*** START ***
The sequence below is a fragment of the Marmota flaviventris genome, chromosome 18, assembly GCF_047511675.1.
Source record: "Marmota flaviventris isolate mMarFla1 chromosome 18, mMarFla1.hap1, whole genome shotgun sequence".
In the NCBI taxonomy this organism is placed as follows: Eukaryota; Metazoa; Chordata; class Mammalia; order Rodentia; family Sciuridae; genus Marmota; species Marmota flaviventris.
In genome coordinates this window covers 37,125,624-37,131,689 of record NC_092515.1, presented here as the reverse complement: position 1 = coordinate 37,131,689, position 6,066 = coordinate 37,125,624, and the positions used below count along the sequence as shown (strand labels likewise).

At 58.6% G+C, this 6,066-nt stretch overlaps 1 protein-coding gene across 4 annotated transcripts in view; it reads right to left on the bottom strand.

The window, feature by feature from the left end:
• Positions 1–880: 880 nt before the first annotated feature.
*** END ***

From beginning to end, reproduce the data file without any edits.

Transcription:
The sequence below is a fragment of the Marmota flaviventris genome, chromosome 18, assembly GCF_047511675.1.
Source record: "Marmota flaviventris isolate mMarFla1 chromosome 18, mMarFla1.hap1, whole genome shotgun sequence".
In the NCBI taxonomy this organism is placed as follows: Eukaryota; Metazoa; Chordata; class Mammalia; order Rodentia; family Sciuridae; genus Marmota; species Marmota flaviventris.
In genome coordinates this window covers 37,125,624-37,131,689 of record NC_092515.1, presented here as the reverse complement: position 1 = coordinate 37,131,689, position 6,066 = coordinate 37,125,624, and the positions used below count along the sequence as shown (strand labels likewise).

At 58.6% G+C, this 6,066-nt stretch overlaps 1 protein-coding gene across 4 annotated transcripts in view; it reads right to left on the bottom strand.

The window, feature by feature from the left end:
• Positions 1–880: 880 nt before the first annotated feature.